Millions of taxpayer dollars are at risk from criminal gangs accessing private tax details due to a serious Australian Taxation Office security bungle.

Last Thursday the Commissioner of Taxation Michael D’Ascenzo issued a press release saying the tax office has written to 3,122 trustees of self managed super funds offering them a new tax file number (TFN) for their funds. Their details have gone missing due to a major security bungle involving a contracted courier.

Mr D’Ascenzo said, “While there is no evidence the information has fallen into the wrong hands or been misused, I am taking the matter seriously.”

So he should. According to a recently resigned senior officer from the ATO’s crack Serious Non Compliance Squad, millions of dollars are at risk if the information falls into the hands of criminal gangs.

“I can tell you it has happened previously, it is happening now and will continue to happen until the tax office tighten up their security arrangements”, he said.

In March the ATO warned taxpayers that idenity crime is a major issue for the organisation. Deputy Commissioner Michael Cranston said identity crime is a genuine threat and TFNs can be used by perpetrators to commit fraud, not only against the Tax Office but also against other organisations and individuals.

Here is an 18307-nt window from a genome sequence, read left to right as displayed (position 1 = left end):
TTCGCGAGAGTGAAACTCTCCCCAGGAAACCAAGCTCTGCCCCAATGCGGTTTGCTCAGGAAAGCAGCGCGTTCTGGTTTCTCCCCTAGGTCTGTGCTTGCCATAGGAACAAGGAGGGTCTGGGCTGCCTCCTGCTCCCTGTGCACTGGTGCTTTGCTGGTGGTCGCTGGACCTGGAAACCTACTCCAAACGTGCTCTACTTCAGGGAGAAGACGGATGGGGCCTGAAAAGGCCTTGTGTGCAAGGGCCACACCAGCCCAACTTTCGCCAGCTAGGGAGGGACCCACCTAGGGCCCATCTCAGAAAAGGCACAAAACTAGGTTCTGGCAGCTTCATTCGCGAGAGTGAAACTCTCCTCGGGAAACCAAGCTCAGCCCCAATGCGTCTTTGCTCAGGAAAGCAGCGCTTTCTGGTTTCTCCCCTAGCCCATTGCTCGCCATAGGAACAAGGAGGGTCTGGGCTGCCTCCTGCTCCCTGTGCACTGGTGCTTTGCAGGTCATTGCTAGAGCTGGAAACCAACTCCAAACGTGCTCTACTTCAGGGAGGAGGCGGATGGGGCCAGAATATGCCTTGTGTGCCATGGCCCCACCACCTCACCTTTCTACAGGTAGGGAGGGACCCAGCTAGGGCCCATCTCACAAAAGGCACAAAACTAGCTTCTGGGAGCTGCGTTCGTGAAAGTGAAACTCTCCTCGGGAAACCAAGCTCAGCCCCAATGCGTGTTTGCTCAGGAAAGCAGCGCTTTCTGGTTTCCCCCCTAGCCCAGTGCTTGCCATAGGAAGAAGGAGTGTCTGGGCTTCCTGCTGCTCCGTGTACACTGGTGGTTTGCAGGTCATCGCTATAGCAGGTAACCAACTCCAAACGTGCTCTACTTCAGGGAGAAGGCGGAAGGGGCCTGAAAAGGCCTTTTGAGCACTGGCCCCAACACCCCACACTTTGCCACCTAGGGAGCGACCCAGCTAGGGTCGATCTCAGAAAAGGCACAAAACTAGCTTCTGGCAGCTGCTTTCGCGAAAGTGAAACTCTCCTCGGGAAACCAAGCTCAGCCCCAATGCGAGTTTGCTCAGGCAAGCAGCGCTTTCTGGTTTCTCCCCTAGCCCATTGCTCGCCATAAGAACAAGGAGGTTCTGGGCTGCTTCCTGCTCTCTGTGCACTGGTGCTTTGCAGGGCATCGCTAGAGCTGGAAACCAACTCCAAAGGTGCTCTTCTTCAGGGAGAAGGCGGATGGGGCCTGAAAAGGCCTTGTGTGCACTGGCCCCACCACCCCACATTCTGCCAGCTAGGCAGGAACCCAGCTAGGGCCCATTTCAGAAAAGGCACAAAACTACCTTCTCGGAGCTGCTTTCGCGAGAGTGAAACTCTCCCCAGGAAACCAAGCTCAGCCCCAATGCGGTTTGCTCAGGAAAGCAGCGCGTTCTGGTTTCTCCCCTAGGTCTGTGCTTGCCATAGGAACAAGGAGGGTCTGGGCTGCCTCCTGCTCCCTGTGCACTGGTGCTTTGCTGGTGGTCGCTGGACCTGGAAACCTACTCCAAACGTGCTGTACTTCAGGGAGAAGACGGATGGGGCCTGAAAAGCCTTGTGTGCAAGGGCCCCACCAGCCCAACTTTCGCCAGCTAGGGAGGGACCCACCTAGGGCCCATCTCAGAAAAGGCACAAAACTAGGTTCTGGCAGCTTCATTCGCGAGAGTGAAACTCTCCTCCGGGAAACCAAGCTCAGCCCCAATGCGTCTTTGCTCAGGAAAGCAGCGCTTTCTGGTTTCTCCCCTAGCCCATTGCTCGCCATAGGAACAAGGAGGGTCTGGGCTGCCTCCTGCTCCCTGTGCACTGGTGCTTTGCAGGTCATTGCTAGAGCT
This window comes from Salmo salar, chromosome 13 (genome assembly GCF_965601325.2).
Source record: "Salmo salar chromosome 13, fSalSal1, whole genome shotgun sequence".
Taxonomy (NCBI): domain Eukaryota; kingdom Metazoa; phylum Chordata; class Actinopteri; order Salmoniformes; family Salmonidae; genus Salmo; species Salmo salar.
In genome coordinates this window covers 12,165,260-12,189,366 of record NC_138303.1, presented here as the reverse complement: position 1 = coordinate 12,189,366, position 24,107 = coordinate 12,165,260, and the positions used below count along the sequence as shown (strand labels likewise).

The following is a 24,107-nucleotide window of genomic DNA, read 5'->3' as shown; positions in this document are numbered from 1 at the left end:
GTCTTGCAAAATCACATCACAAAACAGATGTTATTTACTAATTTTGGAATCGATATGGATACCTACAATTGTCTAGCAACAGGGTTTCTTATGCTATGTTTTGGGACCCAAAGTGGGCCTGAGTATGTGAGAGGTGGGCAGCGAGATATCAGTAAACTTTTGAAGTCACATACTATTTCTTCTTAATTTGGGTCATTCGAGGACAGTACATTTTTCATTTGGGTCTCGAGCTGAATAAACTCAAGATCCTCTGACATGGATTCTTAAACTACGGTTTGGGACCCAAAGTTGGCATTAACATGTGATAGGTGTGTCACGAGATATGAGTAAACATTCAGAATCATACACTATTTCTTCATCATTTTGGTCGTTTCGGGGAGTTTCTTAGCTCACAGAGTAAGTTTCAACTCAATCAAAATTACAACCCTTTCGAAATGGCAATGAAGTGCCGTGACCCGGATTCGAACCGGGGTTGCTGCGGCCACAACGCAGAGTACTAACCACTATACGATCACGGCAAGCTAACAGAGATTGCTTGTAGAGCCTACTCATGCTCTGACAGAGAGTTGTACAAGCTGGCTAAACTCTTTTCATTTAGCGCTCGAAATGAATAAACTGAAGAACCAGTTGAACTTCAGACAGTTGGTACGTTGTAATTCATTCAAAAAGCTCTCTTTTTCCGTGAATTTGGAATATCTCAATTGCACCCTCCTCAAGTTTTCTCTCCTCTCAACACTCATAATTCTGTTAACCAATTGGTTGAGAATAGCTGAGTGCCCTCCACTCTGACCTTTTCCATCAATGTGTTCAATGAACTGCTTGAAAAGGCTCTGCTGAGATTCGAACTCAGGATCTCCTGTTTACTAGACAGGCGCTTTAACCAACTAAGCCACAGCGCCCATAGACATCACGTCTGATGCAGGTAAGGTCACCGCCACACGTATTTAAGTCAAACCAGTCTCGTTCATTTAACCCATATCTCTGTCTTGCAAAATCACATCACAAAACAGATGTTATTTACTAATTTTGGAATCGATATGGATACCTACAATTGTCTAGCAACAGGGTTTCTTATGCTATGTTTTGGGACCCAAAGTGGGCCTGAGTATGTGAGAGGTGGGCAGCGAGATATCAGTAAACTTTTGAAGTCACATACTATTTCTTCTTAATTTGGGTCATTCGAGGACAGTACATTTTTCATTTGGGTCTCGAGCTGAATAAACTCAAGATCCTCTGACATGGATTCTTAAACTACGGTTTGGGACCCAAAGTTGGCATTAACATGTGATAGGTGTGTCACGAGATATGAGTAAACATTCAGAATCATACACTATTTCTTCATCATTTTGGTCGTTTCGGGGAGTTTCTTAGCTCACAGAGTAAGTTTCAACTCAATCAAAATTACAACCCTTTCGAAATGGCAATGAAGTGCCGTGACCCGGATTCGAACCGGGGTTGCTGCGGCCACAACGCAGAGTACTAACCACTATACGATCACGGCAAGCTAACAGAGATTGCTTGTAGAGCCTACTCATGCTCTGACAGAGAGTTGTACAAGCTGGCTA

“Identity crime is serious and can have a big impact on people caught up in it. In some instances this can take years to resolve,” Mr Cranston said. The former tax gumshoe told Crikey the clear steps a criminal would take to rake millions of dollars out of the revenue.

Assuming fraudsters obtain the information, this is what could happen:

  • They apply on line for an ABN using the Super Fund’s TFN and name of the trustee as a reference point, providing different address details (i.e. a PO Box leased using false ID) and a different false street address;
  • At the same time register the ABN for GST reporting monthly;
  • Provide a bank account BSB and Account number taken out using the false identity;
  • Submit a Business Activity Statement on a monthly basis showing figures and refund due, say between $5,000 & $10,000.
  • They could register say 20 ABNs, but they would have the information to register over 3,000 of them. 20 ABNs returning at a minimum $5,000 each = $100,000 per month stolen from the revenue.
  • Once these ABNs go sour for whatever reason, they just move on to the next 20 and so on.

Over to you Mr Commissioner.

Peter Fray

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Peter Fray
Editor-in-chief of Crikey